Did You Know...?
- The Secret Service was established in 1865 as a bureau of the U.S. Treasury for the purpose of deterring counterfeiters.
- In 2003, the Secret Service was integrated into the Department of Homeland Security.
- There is approximately $1.38 trillion of U.S. currency in circulation throughout the world.
- Up to two-thirds of all U.S. currency ends up outside of the United States.
- It costs just over $0.12 to print each $100 bill.
- It would take about 4,000 double folds (forward and back) before a Federal Reserve note would tear.
- The largest note ever printed by the Bureau of Engraving and Printing was the $100,000 Gold Certificate, Series 1934, for use only by Federal Reserve Banks.
- In 1929, the first major redesign of U.S. currency took place to standardize the size and design.
- The security thread and microprinting were added to the design of U.S. bills in 1990.
- The Money Museum hosted about 48,000 visitors in 2015.
- Over 8,000 people visited the Money Museum over one weekend in 2015 as part of the Open House Chicago event.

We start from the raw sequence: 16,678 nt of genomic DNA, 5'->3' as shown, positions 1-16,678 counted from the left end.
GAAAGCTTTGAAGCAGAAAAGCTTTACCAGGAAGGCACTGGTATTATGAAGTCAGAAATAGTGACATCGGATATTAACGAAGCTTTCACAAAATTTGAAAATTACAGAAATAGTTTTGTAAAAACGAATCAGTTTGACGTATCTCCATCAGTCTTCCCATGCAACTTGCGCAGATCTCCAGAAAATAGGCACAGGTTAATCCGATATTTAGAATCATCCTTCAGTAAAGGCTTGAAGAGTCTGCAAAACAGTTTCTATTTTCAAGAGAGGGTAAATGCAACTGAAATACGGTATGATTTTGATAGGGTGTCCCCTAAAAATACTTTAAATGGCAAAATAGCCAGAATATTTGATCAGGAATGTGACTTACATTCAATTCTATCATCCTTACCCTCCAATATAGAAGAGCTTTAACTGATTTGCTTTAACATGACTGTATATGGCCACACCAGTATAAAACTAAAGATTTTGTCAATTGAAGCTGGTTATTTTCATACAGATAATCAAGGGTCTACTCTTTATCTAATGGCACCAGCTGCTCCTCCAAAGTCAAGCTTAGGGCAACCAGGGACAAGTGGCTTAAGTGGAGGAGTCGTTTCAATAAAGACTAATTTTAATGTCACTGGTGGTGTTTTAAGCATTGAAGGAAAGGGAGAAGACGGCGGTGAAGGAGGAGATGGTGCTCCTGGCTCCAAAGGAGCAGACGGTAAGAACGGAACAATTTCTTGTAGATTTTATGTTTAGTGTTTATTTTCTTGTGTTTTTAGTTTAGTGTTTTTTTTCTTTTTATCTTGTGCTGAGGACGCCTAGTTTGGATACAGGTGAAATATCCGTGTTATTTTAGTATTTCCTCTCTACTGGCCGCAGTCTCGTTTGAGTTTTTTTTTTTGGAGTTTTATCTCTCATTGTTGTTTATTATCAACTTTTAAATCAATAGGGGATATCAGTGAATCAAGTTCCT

- Every day the Chicago Fed and the Detroit Branch shred about $28 million in worn out currency, for a total of nearly $7 billion in 2016.
- The Chicago Fed counted about $43 billion in currency in 2016.
- Each year the Money Museum gives away approximately $36.4 million in shredded money as souvenirs.
- The Chicago Fed found about 51 counterfeit bills each day as of 2016.
- The Grand Watermelon is a $1,000 bill from 1890 on display in the Money Museum with a collectible value of over $3 million!
- Total number of bank holding companies and state member banks supervised in 2016 is 899, which is the greatest number in any single Federal Reserve District.
- The total number of depository institutions in Seventh District in 2016 is 1,778. This includes banks, savings and loans institutions, credit unions and others; some of these are not regulated by this bank.
Sources: Federal Reserve Board; U.S. Department of the Treasury, Bureau of Engraving and Printing; newmoney.gov; Robert Young, 1998, Money (Household History), Minneapolis: Carolhoda Books, Inc.